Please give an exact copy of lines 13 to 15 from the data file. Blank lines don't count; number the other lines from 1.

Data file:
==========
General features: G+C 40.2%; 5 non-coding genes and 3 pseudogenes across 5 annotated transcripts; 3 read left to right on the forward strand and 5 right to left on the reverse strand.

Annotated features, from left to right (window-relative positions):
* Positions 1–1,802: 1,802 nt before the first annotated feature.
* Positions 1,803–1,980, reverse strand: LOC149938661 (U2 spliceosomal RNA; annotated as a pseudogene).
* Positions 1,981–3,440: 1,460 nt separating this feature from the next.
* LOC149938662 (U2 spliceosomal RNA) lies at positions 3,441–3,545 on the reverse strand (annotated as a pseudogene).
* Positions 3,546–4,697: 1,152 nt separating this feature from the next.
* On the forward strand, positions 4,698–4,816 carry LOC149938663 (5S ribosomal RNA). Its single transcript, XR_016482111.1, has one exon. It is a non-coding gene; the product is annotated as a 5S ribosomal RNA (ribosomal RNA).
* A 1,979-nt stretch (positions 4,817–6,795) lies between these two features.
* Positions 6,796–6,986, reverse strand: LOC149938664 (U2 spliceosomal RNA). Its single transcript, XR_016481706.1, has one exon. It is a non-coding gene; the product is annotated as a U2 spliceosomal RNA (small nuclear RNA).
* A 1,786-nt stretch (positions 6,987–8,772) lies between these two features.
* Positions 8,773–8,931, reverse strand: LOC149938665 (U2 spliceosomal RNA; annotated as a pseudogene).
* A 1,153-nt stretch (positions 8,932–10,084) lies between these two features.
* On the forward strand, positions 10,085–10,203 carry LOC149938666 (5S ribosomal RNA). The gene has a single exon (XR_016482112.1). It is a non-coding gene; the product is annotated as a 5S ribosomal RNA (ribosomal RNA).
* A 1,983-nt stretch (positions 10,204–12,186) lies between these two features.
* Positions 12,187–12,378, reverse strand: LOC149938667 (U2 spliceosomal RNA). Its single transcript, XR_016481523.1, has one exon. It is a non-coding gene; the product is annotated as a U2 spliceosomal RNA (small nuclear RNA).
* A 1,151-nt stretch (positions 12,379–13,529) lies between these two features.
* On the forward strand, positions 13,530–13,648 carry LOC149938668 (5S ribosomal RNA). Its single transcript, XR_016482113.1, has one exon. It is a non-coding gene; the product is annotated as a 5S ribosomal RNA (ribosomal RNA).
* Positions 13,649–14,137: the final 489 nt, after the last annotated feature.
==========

* A 1,153-nt stretch (positions 8,932–10,084) lies between these two features.
* On the forward strand, positions 10,085–10,203 carry LOC149938666 (5S ribosomal RNA). The gene has a single exon (XR_016482112.1). It is a non-coding gene; the product is annotated as a 5S ribosomal RNA (ribosomal RNA).
* A 1,983-nt stretch (positions 10,204–12,186) lies between these two features.